Accutane Class Action Lawsuit Certification Denied in Canada
An attempt to establish a class action lawsuit in Canada for bowel problems from Accutane has been rejected, after the judge indicated that plaintiffs failed to establish evidence of a link between the acne medication and inflammatory bowel disease (IBD).
Late last month, Canadian Judge Manon Savard refused to certify an Accutane class action lawsuit brought against Hoffmann-La Roche Ltd. by Yann Lebrasseur, who was seeking to include all citizens of Quebec that experienced bowel injuries.
Lebrasseur claimed that Roche, the manufacturer of Accutane, failed to adequately warn patients and the medical community about the risk of IBD, which could include ulcerative colitis or Crohn’s disease.
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According to a report by Law360.com, the judge determined that the plaintiff failed to show how the label warnings were inadequate and failed to show a link between Accutane and IBD in medical literature.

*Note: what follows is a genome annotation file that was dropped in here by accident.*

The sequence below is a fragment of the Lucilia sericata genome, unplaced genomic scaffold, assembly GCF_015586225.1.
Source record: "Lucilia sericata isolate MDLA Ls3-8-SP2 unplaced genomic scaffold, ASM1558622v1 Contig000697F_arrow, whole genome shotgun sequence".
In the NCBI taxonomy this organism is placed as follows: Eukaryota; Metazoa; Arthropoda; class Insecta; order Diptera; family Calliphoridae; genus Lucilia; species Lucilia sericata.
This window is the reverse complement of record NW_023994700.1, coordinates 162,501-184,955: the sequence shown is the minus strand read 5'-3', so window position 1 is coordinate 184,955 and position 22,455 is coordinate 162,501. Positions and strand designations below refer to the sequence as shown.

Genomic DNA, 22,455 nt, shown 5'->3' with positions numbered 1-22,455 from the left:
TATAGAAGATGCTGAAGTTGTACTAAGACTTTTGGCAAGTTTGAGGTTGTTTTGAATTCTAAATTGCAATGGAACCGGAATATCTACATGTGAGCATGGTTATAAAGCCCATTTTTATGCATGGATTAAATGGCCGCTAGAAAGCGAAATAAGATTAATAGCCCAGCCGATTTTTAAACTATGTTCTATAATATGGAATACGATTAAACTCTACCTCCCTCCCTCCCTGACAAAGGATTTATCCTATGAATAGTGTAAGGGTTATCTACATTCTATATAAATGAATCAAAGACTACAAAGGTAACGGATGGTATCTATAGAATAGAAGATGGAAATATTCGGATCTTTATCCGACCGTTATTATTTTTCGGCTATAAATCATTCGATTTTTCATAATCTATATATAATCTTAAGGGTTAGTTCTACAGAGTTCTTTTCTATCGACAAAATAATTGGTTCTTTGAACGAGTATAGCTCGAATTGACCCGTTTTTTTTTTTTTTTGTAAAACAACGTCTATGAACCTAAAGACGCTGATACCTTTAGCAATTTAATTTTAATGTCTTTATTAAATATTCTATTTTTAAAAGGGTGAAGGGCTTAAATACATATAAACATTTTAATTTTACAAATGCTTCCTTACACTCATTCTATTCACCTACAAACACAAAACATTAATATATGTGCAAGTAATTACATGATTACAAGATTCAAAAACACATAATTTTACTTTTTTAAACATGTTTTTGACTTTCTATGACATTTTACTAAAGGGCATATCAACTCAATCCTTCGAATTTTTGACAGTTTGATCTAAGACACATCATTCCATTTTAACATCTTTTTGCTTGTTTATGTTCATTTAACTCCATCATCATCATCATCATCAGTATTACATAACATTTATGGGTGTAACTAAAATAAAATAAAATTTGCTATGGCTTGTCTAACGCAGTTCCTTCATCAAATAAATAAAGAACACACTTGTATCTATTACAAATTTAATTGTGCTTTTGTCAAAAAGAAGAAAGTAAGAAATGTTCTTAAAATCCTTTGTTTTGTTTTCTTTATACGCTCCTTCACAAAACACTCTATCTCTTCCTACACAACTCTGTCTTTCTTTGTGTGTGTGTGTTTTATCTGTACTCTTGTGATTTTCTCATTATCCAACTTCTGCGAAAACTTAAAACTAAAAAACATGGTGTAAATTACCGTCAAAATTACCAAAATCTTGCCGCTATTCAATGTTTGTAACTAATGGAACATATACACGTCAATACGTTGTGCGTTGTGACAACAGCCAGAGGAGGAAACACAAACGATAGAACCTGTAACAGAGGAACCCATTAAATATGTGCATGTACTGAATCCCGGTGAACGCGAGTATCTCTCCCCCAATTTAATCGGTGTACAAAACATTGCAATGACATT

Roche faces thousands of similar Accutane bowel disease lawsuits in the United States, and several juries in this country have already returned multi-million dollar damage awards as a result of the drug makers failure to adequately warn consumers or the medical community about the known risk of bowel damage.
Known generically as isotretinoin, Accutane has been used by more than 16 million people worldwide since it was first introduced in the early 1980s. Roche removed the brand name version of the medication from the market in the U.S., citing the mounting costs associated with litigation over Accutane and competition from generic equivalents.
More than 7,000 of the Accutane cases pending in the United States are centralized in New Jersey state court, before Judge Carol E. Higbee. Last year, a New Jersey jury awarded $9 million to two Accutane plaintiffs, finding that the company failed to properly warn doctors and patients of the risk of IBD.
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